One Dead After Tanker Catches Fire at Hamriyah Port

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  • As Rickmers Noteholder Contests Boxship Fleet Sale to Navios

One crewman died and four were injured when a tanker carrying oil products caught fire at Hamriyah Port, Sharjah, the United Arab Emirates (UAE), Sharjah Civil Defense said.

The tanker, identified as the 1991-built Ebrahim 1, caught fire in the early morning hours of Saturday, May 13.

The four injured crewmen were transferred to a local hospital and are stable, the local media said.

The firefighters managed to contain the fire from spreading throughout the port and extinguish the blaze aboard the Panama-flagged tanker 40 minutes after arriving at the scene.

The source of the accident is still unknown.

The tanker was reportedly transporting diesel from the UAE to an unknown destination.

Meanwhile, the sale of fourteen boxships from Rickmers Maritime to shipping company Navios Partners Containers could be halted by an individual noteholder, according to the Singapore-based business trust.

Rickmers Maritime said it was served at the close of business on May 12 with a summons from Kwok Kian Tow Peter, who holds the company’s USD 250,000 of the USD 100 million 8.45 percent notes, seeking an injunction to stop the sale of the ships to Navios Containers and Navios Partners Containers Finance.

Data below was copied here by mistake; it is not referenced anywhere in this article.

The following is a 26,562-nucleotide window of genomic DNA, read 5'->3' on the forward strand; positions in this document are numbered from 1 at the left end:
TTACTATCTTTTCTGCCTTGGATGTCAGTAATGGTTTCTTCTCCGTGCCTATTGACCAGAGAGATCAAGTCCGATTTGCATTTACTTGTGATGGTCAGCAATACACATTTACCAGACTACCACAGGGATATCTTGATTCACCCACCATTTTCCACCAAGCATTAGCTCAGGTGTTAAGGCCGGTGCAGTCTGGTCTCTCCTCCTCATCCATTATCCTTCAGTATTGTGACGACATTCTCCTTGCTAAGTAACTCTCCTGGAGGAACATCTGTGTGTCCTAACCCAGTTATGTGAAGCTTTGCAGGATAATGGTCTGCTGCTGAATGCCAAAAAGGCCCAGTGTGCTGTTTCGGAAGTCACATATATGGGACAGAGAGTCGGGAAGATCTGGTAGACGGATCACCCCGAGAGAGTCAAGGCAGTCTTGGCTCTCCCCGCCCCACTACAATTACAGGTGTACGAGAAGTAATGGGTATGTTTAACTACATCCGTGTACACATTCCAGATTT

According to Rickmers Maritime, the noteholder has not previously discussed the matter with the company and “the injunction application was completely unanticipated by the trust.”

In case the injunction is found to be wrongful, the noteholder seeks exemption from an undertaking as to damages to be provided to the court. This would harm the winding up process of the trust if the injunction is to proceed, the trust said.

As disclosed, the sale of the ships was the only deal on the table that could be executed, addressing the illiquidity of the trust.

“As the trust is suffering an acute illiquidity situation and can obtain no sustainable relief or additional financing to cover cash burn on laid-up, idle and spot trading vessels, it had no other options but to proceed with the sale of its assets without delay in order to avoid liens and vessel arrests,” Rickmers Maritime noted.

In late April, Greece-based Navios Maritime Partners agreed to acquire the entire container fleet from Rickmers Maritime. The average age of the fleet, which consists of eleven 4,250 TEU containerships and three 3,450 TEU vessels, is 9.5 years.

Subsequently, Navios Maritime Partners said it plans to transfer the 14-vessel fleet to its affiliate Navios Containers.

Last week, Navios Containers decided to sell some 15 million of its shares to finance the purchase and further vessel acquisitions. The company is looking to secure up to USD 75 million of gross proceeds through the share sale.

World Maritime News

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